Innocence, Heterosexuality, and the Queerness of Children's Literature #2020

Innocence, Heterosexuality, and the Queerness of Children's Literature By Tison Pugh Innocence Heterosexuality and the Queerness of Children s Literature Innocence Heterosexuality and the Queerness of Children s Literature examines distinguished classics of children s literature both old and new including L Frank Baum s Oz books Laura Ingalls Wilder
  • Title: Innocence, Heterosexuality, and the Queerness of Children's Literature
  • Author: Tison Pugh
  • ISBN: 9780415886338
  • Page: 122
  • Format: Hardcover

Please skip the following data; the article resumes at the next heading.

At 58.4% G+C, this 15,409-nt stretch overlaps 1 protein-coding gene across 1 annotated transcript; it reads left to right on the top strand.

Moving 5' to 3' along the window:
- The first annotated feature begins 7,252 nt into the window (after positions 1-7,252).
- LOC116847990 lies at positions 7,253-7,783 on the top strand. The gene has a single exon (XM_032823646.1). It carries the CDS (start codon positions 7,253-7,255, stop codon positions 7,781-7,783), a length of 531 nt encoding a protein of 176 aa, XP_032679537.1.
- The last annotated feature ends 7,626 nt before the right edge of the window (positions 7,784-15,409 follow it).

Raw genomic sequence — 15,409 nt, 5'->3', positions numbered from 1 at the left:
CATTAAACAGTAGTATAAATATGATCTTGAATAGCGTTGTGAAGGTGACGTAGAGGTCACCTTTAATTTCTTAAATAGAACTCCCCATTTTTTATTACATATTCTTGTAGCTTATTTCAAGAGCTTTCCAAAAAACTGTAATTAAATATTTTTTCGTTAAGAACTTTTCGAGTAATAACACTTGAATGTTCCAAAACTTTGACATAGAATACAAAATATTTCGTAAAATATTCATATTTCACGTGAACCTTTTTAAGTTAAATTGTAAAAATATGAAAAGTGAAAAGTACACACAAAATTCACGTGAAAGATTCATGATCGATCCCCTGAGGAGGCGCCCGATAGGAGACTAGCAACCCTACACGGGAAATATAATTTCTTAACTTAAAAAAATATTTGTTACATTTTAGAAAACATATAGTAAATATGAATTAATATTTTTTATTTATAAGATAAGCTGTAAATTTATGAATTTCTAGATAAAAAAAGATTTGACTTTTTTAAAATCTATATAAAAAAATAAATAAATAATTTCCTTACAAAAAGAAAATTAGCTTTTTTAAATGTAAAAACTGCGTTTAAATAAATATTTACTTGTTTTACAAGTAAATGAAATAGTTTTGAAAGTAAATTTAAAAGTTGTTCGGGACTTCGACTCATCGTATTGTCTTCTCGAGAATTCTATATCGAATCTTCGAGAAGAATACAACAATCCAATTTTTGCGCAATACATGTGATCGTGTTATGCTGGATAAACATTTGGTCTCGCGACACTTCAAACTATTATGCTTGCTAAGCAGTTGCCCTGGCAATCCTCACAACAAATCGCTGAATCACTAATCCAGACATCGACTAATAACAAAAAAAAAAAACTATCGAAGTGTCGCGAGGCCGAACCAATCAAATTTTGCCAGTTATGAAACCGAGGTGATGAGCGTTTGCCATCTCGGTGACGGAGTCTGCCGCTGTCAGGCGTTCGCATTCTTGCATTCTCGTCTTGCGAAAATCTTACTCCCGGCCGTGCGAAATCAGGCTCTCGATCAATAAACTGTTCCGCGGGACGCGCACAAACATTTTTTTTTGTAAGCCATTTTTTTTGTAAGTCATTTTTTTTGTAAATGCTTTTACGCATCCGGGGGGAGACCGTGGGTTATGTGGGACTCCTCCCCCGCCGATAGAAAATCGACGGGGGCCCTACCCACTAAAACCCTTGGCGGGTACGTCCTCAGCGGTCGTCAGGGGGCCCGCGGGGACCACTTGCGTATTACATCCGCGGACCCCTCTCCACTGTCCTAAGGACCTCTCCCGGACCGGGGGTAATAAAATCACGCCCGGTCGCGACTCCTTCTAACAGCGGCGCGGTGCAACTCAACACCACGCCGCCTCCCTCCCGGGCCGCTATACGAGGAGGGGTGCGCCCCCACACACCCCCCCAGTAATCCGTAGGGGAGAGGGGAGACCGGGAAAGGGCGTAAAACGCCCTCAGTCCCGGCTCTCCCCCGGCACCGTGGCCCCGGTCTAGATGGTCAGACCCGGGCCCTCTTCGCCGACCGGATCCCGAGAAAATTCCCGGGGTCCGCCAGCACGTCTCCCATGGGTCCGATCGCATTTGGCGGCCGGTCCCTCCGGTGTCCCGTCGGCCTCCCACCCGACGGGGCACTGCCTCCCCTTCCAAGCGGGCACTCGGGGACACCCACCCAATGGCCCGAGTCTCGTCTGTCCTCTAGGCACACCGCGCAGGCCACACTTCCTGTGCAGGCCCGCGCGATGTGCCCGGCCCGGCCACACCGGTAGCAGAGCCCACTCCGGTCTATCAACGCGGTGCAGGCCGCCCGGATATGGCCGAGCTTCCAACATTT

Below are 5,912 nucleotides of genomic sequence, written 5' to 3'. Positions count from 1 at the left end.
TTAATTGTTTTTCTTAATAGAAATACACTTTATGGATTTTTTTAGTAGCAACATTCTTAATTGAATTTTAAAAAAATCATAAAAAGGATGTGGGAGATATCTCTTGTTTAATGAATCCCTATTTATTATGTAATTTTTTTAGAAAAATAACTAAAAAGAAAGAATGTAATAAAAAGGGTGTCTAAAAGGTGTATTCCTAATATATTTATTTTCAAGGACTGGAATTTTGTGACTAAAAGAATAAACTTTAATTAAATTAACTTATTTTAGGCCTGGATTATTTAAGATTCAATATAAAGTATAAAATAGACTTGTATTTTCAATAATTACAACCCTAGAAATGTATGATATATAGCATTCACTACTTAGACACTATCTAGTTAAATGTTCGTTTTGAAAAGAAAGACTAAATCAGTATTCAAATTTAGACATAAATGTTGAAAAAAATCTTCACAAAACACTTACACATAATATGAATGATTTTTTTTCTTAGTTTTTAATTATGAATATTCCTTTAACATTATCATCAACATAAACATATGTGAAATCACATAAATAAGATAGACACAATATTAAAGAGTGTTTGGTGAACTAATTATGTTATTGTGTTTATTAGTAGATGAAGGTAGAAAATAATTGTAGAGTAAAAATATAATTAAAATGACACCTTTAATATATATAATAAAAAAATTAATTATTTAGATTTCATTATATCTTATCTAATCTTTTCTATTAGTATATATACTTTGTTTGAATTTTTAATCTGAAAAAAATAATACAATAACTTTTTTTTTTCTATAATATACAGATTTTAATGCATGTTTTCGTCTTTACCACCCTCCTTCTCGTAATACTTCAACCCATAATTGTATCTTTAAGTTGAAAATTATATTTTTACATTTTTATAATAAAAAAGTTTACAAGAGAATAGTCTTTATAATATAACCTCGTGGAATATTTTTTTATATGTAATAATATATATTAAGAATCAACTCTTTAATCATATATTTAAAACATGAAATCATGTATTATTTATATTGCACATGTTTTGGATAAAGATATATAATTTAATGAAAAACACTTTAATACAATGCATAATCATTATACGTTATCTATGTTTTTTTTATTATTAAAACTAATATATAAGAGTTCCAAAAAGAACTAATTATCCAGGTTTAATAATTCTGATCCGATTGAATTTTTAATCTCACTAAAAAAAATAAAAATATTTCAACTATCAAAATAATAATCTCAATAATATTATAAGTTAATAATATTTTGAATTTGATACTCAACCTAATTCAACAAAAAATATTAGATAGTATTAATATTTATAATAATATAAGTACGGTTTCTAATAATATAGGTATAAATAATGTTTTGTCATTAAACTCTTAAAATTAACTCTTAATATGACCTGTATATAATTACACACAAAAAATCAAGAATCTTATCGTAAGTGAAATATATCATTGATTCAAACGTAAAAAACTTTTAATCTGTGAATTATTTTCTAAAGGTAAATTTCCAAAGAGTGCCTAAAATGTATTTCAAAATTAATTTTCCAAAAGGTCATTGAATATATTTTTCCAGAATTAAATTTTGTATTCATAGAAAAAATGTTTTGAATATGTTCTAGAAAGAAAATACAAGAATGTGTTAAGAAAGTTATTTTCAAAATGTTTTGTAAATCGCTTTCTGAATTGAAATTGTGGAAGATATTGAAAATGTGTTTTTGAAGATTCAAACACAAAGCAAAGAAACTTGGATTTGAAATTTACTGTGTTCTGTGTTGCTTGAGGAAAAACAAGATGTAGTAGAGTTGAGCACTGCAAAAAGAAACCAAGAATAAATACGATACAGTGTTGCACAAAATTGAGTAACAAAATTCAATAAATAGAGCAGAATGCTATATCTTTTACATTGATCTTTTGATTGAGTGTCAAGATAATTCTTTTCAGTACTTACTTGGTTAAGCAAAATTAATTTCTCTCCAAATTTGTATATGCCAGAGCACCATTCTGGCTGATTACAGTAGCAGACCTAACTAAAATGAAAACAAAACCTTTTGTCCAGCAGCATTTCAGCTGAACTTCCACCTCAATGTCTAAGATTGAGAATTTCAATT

• Innocence, Heterosexuality, and the Queerness of Children's Literature By Tison Pugh Innocence, Heterosexuality, and the Queerness of Children s Literature examines distinguished classics of children s literature both old and new including L Frank Baum s Oz books, Laura Ingalls Wilder s Little House series, J K Rowling s Harry Potter novels, Lemony Snicket s A Series of Unfortunate Events, and Stephenie Meyer s Twilight series to explore the queer tensiInnocence, Heterosexuality, and the Queerness of Children s Literature examines distinguished classics of children s literature both old and new including L Frank Baum s Oz books, Laura Ingalls Wilder s Little House series, J K Rowling s Harry Potter novels, Lemony Snicket s A Series of Unfortunate Events, and Stephenie Meyer s Twilight series to explore the queer tensions between innocence and heterosexuality within their pages Pugh argues that children cannot retain their innocence of sexuality while learning about normative heterosexuality, yet this inherent paradox runs throughout many classic narratives of literature for young readers Children s literature typically endorses heterosexuality through its invisible presence as the de facto sexual identity of countless protagonists and their families, yet heterosexuality s ubiquity is counterbalanced by its occlusion when authors shield their readers from forthright considerations of one of humanity s most basic and primal instincts.The book demonstrates that tensions between innocence and sexuality render much of children s literature queer, especially when these texts disavow sexuality through celebrations of innocence In this original study, Pugh develops interpretations of sexuality that few critics have yet ventured, paving the way for future scholarly engagement with larger questions about the ideological role of children s literature and representations of children s sexuality.Tison Pugh is Associate Professor in the Department of English at the University of Central Florida He is the author of Queering Medieval Genres and Sexuality and Its Queer Discontents in Middle English Literature and has published on children s literature in such journals as Children s Literature, The Lion and the Unicorn, and Marvels and Tales.